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bench press for old guys

Posted: Thu Oct 23, 2014 7:48 pm
by tostig
I'm 53. A fellow at the gym, who is 58, says guys in their 50s should not be doing bench presses. He says to do dumbell presses instead because the hand position and the movement isn't good for the tendons and joints in the shoulders. The natural motion should be for the hands to be parallel with the body (palms facing in) and the motion to be not just pushing up but also in toward the centre of the body.

How much truth is there to this? My thinking is that if you continue with what you're doing then your body will be conditioned to doing those movements regardless of your age.

Re: bench press for old guys

Posted: Fri Oct 24, 2014 7:15 am
by stuward
I disagree that training the same way all the time is a good thing. This leads to repetative use injuries. As you get older, you need to be smarter about how you train. You don't bounce back quite the same way. However, if you use proper technique and maintain good shoulder health, there's no reason not to bench.

Re: bench press for old guys

Posted: Fri Oct 24, 2014 7:14 pm
by Matt Z
Does benching cause you pain or discomfort? If not, I see no reason to stop.

Re: bench press for old guys

Posted: Sat Oct 25, 2014 2:43 am
by Crow
And I always thought the DB Bench Press is often recommended to be able to realize a bigger ROM because the barbell would stop the movement when touching the chest. If thats the case, what would that mean for the "tendons and joints in the shoulders"? ;)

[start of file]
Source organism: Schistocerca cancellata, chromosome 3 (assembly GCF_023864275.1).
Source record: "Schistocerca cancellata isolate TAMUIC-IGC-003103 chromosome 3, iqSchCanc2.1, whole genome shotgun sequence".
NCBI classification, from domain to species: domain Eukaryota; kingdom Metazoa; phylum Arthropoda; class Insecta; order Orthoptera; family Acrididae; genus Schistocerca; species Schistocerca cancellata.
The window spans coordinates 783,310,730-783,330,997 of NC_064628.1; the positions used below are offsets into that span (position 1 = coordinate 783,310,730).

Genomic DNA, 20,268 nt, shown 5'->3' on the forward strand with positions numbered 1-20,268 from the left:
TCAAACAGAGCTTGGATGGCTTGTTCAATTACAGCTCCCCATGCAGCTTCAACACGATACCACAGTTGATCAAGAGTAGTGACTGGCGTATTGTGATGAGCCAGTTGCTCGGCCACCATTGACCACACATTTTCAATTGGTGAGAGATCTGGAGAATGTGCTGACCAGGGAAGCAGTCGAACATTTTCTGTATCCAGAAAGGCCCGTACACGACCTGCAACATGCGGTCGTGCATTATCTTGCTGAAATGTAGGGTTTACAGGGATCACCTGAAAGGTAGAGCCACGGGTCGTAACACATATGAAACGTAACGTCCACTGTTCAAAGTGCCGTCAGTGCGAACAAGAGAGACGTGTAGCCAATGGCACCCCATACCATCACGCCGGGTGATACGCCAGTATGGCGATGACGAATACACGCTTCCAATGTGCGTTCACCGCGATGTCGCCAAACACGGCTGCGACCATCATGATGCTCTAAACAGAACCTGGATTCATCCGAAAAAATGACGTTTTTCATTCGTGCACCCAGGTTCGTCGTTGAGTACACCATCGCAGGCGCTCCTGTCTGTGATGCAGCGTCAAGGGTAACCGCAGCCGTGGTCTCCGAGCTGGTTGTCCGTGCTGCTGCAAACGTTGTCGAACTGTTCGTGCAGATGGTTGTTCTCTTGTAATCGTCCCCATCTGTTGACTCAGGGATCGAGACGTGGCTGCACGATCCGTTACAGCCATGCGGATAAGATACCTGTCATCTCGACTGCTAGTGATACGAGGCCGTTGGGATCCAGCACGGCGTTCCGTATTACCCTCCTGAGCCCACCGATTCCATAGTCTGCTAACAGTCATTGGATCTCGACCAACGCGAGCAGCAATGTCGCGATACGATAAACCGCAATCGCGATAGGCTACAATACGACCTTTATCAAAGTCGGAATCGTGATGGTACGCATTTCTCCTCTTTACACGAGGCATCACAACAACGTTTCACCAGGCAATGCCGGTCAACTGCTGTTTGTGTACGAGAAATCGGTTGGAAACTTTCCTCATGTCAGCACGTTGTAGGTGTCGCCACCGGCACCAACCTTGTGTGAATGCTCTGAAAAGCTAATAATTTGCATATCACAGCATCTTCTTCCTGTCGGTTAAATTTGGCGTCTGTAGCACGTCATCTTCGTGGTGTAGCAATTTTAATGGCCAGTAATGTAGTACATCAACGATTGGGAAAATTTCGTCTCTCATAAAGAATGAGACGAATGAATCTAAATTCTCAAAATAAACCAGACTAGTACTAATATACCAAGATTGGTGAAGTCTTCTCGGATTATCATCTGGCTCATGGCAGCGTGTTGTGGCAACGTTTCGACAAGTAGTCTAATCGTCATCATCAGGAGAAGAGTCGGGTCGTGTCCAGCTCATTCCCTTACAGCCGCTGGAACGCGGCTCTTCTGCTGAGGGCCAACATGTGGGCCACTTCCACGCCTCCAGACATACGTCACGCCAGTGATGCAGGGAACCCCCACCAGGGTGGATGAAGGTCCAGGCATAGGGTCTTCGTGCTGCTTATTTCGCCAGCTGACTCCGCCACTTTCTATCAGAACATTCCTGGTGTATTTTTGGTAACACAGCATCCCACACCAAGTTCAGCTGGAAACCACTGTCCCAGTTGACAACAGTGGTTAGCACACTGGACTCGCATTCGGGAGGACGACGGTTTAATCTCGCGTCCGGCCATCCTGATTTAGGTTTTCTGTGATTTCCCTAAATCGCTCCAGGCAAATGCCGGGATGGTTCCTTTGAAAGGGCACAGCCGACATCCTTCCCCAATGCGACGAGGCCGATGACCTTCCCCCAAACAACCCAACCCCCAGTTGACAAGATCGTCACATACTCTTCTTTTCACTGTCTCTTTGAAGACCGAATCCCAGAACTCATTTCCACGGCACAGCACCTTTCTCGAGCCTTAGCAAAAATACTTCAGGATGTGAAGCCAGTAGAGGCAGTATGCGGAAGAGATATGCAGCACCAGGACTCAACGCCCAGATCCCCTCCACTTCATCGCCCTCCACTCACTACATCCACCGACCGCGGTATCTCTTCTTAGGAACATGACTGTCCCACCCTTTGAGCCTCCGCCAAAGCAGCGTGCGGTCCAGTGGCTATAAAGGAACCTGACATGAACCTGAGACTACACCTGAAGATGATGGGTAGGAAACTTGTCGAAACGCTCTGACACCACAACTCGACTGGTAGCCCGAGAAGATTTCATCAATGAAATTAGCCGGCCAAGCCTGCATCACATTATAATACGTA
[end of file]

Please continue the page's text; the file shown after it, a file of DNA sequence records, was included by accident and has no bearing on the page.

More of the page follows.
I think the question is more about doing the excercise correctly (and programming your training correctly as stuward wrote already) and not if an exercise is "unhealthy"...

Re: bench press for old guys

Posted: Sat Oct 25, 2014 10:46 am
by Kenny Croxdale
tostig wrote:I'm 53. A fellow at the gym, who is 58, says guys in their 50s should not be doing bench presses. He says to do dumbell presses instead because the hand position and the movement isn't good for the tendons and joints in the shoulders. The natural motion should be for the hands to be parallel with the body (palms facing in) and the motion to be not just pushing up but also in toward the centre of the body.

How much truth is there to this? My thinking is that if you continue with what you're doing then your body will be conditioned to doing those movements regardless of your age.
No Truth

The guy who told you that is an moron.

It would be interesting to hear how he came up with that.

Mat Z's Reply

Basically, it's like the old story of a doctor.

"If it hurts, Don't do it".

Stu

Stu's one of the smarter bear. He "disagrees".

Mass of Morons

The largest population of morons appear to be in gyms.

They come up with the dumb crap with nothing to substantiate it.

Ask

When says something like that, ask them for references on it.

The usually response is "Someone told me" or "I read it some place".

Neither responses means anything.

Dumbbell Bench Press

A neural hand position does take some of the stress off the shoulder.

However, a dumbbell bench press (any press) as Crow noted increase the range of movement.

This means the dumbbell will drop down lower in the movement.

This can increase the loading/stress on the shoulders.

Dips are another good example of the increased range of motion that can aggravate the should in the bottom range of the movement.

Kenny Croxdale